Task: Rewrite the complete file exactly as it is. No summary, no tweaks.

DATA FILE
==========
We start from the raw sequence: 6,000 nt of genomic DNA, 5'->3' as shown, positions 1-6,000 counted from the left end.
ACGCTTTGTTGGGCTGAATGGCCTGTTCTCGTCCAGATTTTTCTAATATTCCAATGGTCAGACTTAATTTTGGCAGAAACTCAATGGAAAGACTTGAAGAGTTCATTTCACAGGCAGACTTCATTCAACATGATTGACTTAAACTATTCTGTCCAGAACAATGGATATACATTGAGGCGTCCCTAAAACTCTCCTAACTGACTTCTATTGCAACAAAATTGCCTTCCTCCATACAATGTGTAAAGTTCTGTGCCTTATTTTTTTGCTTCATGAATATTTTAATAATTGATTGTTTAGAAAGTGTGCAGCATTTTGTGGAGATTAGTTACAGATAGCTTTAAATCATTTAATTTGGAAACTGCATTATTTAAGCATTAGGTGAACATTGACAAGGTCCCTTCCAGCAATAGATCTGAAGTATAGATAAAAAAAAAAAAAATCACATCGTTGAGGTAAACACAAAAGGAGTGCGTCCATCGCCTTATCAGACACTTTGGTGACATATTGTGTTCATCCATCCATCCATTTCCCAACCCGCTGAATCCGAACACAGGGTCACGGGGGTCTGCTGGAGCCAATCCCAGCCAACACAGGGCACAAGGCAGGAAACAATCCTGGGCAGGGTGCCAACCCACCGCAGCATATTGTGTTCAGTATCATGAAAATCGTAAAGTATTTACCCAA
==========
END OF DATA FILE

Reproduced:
We start from the raw sequence: 6,000 nt of genomic DNA, 5'->3' as shown, positions 1-6,000 counted from the left end.
ACGCTTTGTTGGGCTGAATGGCCTGTTCTCGTCCAGATTTTTCTAATATTCCAATGGTCAGACTTAATTTTGGCAGAAACTCAATGGAAAGACTTGAAGAGTTCATTTCACAGGCAGACTTCATTCAACATGATTGACTTAAACTATTCTGTCCAGAACAATGGATATACATTGAGGCGTCCCTAAAACTCTCCTAACTGACTTCTATTGCAACAAAATTGCCTTCCTCCATACAATGTGTAAAGTTCTGTGCCTTATTTTTTTGCTTCATGAATATTTTAATAATTGATTGTTTAGAAAGTGTGCAGCATTTTGTGGAGATTAGTTACAGATAGCTTTAAATCATTTAATTTGGAAACTGCATTATTTAAGCATTAGGTGAACATTGACAAGGTCCCTTCCAGCAATAGATCTGAAGTATAGATAAAAAAAAAAAAAATCACATCGTTGAGGTAAACACAAAAGGAGTGCGTCCATCGCCTTATCAGACACTTTGGTGACATATTGTGTTCATCCATCCATCCATTTCCCAACCCGCTGAATCCGAACACAGGGTCACGGGGGTCTGCTGGAGCCAATCCCAGCCAACACAGGGCACAAGGCAGGAAACAATCCTGGGCAGGGTGCCAACCCACCGCAGCATATTGTGTTCAGTATCATGAAAATCGTAAAGTATTTACCCAA